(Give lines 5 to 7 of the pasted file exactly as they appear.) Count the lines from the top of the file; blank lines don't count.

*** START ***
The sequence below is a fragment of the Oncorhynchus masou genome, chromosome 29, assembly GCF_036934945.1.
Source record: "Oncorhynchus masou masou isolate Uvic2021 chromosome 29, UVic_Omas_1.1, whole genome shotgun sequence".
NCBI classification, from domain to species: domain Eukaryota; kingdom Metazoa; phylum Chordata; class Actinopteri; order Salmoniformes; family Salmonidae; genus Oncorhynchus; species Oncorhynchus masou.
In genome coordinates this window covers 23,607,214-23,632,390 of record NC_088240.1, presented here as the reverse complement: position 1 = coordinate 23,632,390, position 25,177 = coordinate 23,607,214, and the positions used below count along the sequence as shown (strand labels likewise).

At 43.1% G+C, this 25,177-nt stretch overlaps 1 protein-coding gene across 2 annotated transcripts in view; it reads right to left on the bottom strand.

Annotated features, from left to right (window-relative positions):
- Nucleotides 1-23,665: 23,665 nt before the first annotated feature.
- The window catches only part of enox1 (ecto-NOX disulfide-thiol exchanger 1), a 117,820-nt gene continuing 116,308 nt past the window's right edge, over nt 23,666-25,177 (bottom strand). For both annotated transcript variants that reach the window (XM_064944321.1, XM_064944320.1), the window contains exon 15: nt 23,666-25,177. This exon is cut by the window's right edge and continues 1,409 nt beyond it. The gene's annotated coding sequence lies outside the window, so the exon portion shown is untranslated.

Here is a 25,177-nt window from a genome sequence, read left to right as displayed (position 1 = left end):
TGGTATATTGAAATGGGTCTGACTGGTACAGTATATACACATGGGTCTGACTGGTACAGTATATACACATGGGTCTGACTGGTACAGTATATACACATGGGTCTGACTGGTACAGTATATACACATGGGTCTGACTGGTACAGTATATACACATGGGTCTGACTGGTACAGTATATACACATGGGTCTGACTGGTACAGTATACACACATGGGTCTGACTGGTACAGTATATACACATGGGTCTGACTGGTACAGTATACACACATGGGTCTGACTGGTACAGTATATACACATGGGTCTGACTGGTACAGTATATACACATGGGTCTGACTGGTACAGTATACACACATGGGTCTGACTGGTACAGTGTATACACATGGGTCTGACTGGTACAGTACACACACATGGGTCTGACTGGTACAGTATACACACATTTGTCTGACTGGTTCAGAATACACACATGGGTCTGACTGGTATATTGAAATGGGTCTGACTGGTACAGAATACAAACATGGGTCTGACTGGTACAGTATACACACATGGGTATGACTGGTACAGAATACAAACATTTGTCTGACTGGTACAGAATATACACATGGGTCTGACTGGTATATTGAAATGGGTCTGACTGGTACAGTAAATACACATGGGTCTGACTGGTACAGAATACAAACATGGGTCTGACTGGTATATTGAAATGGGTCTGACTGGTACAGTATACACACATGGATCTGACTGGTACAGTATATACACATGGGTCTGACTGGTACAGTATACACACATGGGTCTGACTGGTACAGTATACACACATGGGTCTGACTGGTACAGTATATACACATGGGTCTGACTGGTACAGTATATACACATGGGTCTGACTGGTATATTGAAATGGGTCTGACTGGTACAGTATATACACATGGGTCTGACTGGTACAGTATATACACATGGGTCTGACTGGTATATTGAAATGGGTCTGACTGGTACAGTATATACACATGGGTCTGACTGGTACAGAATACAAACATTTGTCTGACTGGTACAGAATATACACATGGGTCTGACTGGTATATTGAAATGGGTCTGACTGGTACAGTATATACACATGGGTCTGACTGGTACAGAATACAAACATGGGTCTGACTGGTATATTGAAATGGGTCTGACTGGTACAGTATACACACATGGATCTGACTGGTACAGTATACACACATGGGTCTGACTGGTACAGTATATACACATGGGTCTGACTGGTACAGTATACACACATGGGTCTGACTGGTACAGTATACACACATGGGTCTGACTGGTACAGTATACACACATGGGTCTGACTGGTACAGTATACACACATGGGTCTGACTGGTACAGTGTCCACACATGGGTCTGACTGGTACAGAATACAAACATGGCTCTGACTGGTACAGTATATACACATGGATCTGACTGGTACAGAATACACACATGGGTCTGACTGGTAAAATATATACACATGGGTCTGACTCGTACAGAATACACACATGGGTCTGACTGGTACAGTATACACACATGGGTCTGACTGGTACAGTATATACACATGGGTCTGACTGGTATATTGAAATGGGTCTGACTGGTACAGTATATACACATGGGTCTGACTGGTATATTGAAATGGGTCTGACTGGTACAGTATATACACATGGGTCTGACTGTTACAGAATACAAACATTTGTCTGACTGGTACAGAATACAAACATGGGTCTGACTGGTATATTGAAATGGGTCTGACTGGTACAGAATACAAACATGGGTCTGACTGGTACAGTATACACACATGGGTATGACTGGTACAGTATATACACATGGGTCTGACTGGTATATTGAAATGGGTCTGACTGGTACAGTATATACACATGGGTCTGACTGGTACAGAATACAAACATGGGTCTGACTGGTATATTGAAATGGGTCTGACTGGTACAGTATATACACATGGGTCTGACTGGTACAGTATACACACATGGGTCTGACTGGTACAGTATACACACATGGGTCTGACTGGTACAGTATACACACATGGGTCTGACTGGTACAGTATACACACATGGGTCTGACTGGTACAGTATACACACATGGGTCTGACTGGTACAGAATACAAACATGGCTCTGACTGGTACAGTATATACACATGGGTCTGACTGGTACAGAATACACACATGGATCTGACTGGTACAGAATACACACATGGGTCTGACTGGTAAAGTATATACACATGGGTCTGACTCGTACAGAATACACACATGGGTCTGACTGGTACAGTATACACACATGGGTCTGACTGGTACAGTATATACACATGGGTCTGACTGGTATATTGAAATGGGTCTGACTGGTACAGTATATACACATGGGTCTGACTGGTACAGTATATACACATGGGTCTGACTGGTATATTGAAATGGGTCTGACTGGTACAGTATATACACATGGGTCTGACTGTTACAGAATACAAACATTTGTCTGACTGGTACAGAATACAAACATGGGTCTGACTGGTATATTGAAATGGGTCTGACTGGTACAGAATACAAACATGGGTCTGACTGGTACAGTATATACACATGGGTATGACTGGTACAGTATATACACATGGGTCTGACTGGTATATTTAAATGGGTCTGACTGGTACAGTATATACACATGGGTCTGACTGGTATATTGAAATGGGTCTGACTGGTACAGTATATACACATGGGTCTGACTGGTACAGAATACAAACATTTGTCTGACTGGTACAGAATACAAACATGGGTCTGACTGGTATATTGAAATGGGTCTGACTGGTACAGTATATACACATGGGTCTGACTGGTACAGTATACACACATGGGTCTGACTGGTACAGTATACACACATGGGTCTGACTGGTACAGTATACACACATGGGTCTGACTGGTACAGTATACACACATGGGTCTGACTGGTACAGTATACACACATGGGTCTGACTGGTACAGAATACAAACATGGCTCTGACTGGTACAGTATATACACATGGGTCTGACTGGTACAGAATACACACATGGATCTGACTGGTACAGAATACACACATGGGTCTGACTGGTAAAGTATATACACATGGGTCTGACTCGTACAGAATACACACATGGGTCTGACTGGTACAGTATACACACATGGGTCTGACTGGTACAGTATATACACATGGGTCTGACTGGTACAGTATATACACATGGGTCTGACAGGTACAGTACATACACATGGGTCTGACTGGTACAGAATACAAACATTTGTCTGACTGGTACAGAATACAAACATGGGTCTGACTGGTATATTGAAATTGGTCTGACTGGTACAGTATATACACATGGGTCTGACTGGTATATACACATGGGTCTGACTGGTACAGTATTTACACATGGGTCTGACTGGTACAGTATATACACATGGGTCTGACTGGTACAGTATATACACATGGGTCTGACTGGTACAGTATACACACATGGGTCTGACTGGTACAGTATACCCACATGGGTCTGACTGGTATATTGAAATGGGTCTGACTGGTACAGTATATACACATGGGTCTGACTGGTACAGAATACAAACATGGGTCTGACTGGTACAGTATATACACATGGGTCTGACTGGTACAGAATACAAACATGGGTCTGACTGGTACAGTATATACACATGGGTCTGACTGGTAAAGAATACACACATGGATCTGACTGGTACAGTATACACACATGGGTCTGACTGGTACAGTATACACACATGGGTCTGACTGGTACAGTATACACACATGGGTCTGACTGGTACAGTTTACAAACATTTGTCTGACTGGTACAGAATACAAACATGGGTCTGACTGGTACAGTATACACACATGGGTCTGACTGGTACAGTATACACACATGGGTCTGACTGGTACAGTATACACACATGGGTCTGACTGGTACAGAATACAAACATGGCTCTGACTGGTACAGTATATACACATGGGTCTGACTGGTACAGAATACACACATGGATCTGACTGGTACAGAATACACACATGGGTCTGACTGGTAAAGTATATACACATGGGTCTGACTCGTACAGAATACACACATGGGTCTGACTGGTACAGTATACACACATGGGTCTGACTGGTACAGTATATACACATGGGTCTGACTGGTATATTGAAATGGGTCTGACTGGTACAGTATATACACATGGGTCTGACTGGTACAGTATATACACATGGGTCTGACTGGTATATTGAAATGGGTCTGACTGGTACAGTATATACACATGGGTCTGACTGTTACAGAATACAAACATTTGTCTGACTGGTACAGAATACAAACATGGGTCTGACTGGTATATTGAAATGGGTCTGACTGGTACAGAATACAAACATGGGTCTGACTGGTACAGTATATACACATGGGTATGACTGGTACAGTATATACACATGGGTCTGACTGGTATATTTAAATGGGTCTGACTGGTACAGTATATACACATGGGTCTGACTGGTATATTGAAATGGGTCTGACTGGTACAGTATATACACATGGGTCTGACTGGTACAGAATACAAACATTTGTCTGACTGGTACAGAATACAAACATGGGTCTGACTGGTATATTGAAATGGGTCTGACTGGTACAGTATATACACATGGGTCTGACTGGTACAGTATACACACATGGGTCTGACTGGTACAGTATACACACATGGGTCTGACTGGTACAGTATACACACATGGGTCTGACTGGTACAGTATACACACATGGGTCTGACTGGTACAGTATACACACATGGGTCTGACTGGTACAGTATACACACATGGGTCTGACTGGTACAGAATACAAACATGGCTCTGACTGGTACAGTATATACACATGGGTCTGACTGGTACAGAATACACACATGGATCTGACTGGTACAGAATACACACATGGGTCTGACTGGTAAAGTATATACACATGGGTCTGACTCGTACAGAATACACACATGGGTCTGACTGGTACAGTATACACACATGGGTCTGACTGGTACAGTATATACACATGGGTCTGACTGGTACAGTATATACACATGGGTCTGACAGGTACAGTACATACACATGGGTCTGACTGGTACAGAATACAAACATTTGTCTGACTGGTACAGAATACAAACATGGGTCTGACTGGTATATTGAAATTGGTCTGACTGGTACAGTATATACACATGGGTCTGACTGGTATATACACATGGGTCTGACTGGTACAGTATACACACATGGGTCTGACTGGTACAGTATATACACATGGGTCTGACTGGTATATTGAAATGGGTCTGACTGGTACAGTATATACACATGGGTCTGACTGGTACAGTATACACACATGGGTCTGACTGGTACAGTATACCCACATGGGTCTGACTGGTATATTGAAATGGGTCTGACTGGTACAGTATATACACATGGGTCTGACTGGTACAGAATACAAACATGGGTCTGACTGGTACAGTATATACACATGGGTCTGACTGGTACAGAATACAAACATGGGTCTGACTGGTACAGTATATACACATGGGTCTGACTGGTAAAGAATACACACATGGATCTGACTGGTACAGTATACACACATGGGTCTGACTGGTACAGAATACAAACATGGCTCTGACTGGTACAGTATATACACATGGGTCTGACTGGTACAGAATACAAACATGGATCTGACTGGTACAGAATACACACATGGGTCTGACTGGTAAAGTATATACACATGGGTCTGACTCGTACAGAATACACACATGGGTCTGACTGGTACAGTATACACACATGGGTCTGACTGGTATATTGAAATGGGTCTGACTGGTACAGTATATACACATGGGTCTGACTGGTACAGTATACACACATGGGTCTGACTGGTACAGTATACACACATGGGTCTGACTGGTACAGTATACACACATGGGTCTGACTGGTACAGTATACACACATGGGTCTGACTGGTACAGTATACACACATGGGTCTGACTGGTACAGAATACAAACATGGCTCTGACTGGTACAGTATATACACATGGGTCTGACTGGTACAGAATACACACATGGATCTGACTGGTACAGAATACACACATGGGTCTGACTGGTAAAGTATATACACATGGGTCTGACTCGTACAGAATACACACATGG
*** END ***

At 43.1% G+C, this 25,177-nt stretch overlaps 1 protein-coding gene across 2 annotated transcripts in view; it reads right to left on the bottom strand.

Annotated features, from left to right (window-relative positions):
- Nucleotides 1-23,665: 23,665 nt before the first annotated feature.